Depression Assessment
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2021 ◽  
Vol 12 (04) ◽  
pp. 757-767
Selva Muthu Kumaran Sathappan ◽  
Young Seok Jeon ◽  
Trung Kien Dang ◽  
Su Chi Lim ◽  
Yi-Ming Shao ◽  

Abstract Background Diabetes mellitus (DM) is an important public health concern in Singapore and places a massive burden on health care spending. Tackling chronic diseases such as DM requires innovative strategies to integrate patients' data from diverse sources and use scientific discovery to inform clinical practice that can help better manage the disease. The Observational Medical Outcomes Partnership (OMOP) Common Data Model (CDM) was chosen as the framework for integrating data with disparate formats. Objective The study aimed to evaluate the feasibility of converting Singapore based data source, comprising of electronic health records (EHR), cognitive and depression assessment questionnaire data to OMOP CDM standard. Additionally, we also validate whether our OMOP CDM instance is fit for the purpose of research by executing a simple treatment pathways study using Atlas, a graphical user interface tool to conduct analysis on OMOP CDM data as a proof of concept. Methods We used de-identified EHR, cognitive, and depression assessment questionnaires data from a tertiary care hospital in Singapore to convert it to version 5.3.1 of OMOP CDM standard. We evaluate the OMOP CDM conversion by (1) assessing the mapping coverage (that is the percentage of source terms mapped to OMOP CDM standard); (2) local raw dataset versus CDM dataset analysis; and (3) Implementing Harmonized Intrinsic Data Quality Framework using an open-source R package called Data Quality Dashboard. Results The content coverage of OMOP CDM vocabularies is more than 90% for clinical data, but only around 11% for questionnaire data. The comparison of characteristics between source and target data returned consistent results and our transformed data did not pass 38 (1.4%) out of 2,622 quality checks. Conclusion Adoption of OMOP CDM at our site demonstrated that EHR data are feasible for standardization with minimal information loss, whereas challenges remain for standardizing cognitive and depression assessment questionnaire data that requires further work.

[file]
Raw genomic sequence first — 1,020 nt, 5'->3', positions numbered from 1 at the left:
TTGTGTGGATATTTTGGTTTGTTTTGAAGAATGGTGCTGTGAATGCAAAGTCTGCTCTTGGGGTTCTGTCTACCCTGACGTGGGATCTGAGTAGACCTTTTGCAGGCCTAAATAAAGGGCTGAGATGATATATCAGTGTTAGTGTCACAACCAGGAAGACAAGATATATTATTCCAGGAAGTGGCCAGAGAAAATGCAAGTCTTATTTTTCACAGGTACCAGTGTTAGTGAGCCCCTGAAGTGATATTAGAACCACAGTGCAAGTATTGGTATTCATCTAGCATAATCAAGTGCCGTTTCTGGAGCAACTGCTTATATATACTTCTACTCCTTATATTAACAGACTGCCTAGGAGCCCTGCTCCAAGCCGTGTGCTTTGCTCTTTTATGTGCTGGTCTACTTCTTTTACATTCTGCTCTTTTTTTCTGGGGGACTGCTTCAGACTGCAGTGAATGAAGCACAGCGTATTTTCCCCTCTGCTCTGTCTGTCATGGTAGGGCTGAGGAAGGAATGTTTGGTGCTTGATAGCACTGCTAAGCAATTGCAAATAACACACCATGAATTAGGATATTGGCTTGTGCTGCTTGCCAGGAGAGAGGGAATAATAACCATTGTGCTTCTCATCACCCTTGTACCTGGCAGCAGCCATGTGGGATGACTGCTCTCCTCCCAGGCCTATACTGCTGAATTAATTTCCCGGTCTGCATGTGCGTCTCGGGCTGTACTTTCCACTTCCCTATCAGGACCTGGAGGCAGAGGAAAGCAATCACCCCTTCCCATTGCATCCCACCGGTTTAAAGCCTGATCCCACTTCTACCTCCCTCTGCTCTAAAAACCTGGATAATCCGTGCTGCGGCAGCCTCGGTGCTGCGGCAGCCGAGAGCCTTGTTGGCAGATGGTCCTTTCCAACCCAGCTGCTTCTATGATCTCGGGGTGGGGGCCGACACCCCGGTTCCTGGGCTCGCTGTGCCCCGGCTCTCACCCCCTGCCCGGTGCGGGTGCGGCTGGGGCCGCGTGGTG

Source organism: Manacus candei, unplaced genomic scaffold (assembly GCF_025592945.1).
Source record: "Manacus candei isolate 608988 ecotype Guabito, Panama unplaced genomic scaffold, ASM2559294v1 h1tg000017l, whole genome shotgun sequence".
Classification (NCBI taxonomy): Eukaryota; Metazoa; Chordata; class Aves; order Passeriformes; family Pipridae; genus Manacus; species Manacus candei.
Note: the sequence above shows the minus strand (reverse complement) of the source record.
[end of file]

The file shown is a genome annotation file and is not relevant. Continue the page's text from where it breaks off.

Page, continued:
Chifundo Colleta Zimba ◽  
Christopher F. Akiba ◽  
Maureen Matewere ◽  
Annie Thom ◽  
Michael Udedi ◽